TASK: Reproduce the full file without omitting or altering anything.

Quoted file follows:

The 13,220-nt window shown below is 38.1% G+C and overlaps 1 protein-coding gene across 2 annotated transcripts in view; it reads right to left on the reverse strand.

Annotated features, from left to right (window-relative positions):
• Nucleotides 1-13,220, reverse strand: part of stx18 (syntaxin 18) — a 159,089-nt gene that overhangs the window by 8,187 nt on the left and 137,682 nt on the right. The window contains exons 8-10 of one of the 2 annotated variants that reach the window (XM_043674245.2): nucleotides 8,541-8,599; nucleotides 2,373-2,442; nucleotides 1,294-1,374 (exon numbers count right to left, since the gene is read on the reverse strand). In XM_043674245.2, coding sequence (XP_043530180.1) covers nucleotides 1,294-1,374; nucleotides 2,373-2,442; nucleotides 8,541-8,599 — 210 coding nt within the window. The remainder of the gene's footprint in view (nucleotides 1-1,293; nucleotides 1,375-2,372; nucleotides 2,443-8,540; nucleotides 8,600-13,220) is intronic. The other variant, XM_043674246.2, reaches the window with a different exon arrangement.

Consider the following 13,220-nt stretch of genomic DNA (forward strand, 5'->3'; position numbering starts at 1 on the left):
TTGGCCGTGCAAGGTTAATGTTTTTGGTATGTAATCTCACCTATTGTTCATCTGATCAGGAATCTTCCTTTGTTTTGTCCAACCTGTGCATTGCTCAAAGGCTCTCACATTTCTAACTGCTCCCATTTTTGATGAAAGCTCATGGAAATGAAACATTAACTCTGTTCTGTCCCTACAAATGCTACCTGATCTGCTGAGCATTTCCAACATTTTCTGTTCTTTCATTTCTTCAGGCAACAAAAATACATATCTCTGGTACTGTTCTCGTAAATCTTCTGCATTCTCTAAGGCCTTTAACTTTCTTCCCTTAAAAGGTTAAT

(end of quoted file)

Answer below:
The 13,220-nt window shown below is 38.1% G+C and overlaps 1 protein-coding gene across 2 annotated transcripts in view; it reads right to left on the reverse strand.

Annotated features, from left to right (window-relative positions):
• Nucleotides 1-13,220, reverse strand: part of stx18 (syntaxin 18) — a 159,089-nt gene that overhangs the window by 8,187 nt on the left and 137,682 nt on the right. The window contains exons 8-10 of one of the 2 annotated variants that reach the window (XM_043674245.2): nucleotides 8,541-8,599; nucleotides 2,373-2,442; nucleotides 1,294-1,374 (exon numbers count right to left, since the gene is read on the reverse strand). In XM_043674245.2, coding sequence (XP_043530180.1) covers nucleotides 1,294-1,374; nucleotides 2,373-2,442; nucleotides 8,541-8,599 — 210 coding nt within the window. The remainder of the gene's footprint in view (nucleotides 1-1,293; nucleotides 1,375-2,372; nucleotides 2,443-8,540; nucleotides 8,600-13,220) is intronic. The other variant, XM_043674246.2, reaches the window with a different exon arrangement.

Consider the following 13,220-nt stretch of genomic DNA (forward strand, 5'->3'; position numbering starts at 1 on the left):
TTGGCCGTGCAAGGTTAATGTTTTTGGTATGTAATCTCACCTATTGTTCATCTGATCAGGAATCTTCCTTTGTTTTGTCCAACCTGTGCATTGCTCAAAGGCTCTCACATTTCTAACTGCTCCCATTTTTGATGAAAGCTCATGGAAATGAAACATTAACTCTGTTCTGTCCCTACAAATGCTACCTGATCTGCTGAGCATTTCCAACATTTTCTGTTCTTTCATTTCTTCAGGCAACAAAAATACATATCTCTGGTACTGTTCTCGTAAATCTTCTGCATTCTCTAAGGCCTTTAACTTTCTTCCCTTAAAAGGTTAAT